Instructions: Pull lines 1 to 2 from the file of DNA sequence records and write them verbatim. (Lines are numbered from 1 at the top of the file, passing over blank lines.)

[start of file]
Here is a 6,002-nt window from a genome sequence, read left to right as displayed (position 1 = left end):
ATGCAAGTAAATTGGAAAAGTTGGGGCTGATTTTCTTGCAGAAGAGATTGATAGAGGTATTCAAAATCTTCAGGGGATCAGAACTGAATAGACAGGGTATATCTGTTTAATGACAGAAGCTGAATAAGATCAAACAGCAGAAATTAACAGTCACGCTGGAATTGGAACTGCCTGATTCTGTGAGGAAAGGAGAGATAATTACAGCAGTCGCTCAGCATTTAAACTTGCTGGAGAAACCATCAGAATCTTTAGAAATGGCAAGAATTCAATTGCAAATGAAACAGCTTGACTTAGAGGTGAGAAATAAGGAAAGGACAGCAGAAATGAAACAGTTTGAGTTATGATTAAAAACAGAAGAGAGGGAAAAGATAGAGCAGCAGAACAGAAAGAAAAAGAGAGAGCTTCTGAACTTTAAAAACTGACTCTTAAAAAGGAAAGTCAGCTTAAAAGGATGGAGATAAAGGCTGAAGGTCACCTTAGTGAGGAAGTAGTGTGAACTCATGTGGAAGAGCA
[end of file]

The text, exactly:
Here is a 6,002-nt window from a genome sequence, read left to right as displayed (position 1 = left end):
ATGCAAGTAAATTGGAAAAGTTGGGGCTGATTTTCTTGCAGAAGAGATTGATAGAGGTATTCAAAATCTTCAGGGGATCAGAACTGAATAGACAGGGTATATCTGTTTAATGACAGAAGCTGAATAAGATCAAACAGCAGAAATTAACAGTCACGCTGGAATTGGAACTGCCTGATTCTGTGAGGAAAGGAGAGATAATTACAGCAGTCGCTCAGCATTTAAACTTGCTGGAGAAACCATCAGAATCTTTAGAAATGGCAAGAATTCAATTGCAAATGAAACAGCTTGACTTAGAGGTGAGAAATAAGGAAAGGACAGCAGAAATGAAACAGTTTGAGTTATGATTAAAAACAGAAGAGAGGGAAAAGATAGAGCAGCAGAACAGAAAGAAAAAGAGAGAGCTTCTGAACTTTAAAAACTGACTCTTAAAAAGGAAAGTCAGCTTAAAAGGATGGAGATAAAGGCTGAAGGTCACCTTAGTGAGGAAGTAGTGTGAACTCATGTGGAAGAGCA